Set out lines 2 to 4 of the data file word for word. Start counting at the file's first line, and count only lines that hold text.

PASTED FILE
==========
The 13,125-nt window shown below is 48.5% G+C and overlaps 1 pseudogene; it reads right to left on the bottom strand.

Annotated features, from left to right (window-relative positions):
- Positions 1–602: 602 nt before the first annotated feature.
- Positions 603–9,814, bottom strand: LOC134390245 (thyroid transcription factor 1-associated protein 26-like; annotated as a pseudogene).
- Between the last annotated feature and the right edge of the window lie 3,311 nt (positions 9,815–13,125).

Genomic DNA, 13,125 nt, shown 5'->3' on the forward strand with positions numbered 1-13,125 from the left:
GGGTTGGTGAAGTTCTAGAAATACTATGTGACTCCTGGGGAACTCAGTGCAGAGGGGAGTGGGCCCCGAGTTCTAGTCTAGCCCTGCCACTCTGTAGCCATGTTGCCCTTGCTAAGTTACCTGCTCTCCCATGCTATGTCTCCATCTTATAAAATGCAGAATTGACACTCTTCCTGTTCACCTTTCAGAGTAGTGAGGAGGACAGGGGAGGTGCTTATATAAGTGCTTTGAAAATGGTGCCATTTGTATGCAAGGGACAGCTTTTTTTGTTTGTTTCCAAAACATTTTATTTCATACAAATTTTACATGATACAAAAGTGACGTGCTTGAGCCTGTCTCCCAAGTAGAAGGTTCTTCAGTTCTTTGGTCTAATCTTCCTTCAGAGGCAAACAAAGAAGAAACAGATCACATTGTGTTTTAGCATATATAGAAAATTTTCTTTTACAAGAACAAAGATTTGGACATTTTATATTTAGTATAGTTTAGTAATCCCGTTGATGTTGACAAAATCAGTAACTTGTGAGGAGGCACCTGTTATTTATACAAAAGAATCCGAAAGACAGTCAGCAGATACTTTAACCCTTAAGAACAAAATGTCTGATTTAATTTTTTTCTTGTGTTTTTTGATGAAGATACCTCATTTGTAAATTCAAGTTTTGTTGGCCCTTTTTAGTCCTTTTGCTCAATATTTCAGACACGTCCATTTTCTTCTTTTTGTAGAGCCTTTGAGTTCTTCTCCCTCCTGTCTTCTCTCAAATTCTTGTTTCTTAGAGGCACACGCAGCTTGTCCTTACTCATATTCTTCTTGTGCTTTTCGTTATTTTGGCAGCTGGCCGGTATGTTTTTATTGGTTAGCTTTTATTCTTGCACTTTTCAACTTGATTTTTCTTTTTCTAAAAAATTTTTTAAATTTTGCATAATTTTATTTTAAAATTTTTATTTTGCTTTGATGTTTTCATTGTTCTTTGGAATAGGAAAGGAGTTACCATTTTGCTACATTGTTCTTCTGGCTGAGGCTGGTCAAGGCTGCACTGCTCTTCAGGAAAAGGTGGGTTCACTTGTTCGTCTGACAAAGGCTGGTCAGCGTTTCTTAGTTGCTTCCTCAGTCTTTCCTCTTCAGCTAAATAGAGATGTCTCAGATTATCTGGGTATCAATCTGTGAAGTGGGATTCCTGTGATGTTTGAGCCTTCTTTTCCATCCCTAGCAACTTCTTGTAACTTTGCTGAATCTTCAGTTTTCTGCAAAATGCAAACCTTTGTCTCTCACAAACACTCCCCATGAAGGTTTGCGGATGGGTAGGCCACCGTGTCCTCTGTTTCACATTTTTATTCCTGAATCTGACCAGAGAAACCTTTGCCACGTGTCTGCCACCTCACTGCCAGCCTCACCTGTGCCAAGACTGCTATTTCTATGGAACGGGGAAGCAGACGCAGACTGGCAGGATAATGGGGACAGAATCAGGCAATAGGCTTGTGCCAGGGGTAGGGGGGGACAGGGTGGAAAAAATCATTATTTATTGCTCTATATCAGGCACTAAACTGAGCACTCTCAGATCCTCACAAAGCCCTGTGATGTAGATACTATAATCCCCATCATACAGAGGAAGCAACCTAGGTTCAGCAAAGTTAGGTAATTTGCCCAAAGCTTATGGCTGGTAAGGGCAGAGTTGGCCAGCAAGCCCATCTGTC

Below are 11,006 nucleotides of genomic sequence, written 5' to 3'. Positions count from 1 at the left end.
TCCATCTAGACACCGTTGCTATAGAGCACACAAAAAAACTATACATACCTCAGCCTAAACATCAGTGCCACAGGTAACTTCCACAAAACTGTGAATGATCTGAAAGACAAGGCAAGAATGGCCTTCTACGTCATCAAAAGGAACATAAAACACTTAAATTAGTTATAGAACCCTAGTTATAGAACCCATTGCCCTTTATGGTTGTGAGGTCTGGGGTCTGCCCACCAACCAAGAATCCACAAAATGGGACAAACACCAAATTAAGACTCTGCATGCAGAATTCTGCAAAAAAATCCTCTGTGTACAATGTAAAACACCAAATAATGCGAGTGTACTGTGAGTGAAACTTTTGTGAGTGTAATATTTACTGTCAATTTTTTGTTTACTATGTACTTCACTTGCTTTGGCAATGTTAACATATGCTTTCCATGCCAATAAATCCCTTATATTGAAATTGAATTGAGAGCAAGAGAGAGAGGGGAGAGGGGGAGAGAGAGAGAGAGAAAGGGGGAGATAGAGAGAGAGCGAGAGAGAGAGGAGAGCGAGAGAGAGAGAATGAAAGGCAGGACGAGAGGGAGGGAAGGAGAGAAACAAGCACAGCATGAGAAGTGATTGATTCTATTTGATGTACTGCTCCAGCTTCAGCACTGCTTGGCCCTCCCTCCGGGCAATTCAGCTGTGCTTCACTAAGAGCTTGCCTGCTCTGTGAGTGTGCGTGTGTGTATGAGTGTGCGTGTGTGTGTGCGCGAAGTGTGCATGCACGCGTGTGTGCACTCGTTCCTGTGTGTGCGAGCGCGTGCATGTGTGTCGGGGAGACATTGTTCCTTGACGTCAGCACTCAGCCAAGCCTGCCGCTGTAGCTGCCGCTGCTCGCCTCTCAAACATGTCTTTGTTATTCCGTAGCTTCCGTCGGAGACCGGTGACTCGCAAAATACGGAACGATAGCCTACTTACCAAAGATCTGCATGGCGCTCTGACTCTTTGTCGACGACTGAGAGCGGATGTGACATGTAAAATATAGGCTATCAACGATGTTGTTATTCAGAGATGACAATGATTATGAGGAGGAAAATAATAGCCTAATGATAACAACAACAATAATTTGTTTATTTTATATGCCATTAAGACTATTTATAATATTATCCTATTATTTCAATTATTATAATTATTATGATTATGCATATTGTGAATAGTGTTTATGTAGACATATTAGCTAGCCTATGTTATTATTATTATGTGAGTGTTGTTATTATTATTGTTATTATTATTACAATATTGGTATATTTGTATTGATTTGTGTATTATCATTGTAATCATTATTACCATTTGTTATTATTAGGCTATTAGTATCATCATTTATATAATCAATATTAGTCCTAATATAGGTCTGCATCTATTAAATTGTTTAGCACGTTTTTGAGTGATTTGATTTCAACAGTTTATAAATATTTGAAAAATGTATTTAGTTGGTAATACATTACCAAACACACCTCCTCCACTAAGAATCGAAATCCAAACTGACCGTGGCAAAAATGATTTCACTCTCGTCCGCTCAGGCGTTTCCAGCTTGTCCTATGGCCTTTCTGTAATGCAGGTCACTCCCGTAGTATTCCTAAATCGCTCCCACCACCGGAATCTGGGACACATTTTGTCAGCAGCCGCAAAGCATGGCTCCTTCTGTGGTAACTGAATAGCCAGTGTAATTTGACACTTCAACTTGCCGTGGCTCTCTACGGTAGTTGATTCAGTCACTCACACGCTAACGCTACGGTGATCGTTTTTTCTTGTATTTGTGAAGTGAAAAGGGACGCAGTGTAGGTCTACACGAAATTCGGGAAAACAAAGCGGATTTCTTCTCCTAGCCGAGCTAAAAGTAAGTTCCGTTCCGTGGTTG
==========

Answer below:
Annotated features, from left to right (window-relative positions):
- Positions 1–602: 602 nt before the first annotated feature.
- Positions 603–9,814, bottom strand: LOC134390245 (thyroid transcription factor 1-associated protein 26-like; annotated as a pseudogene).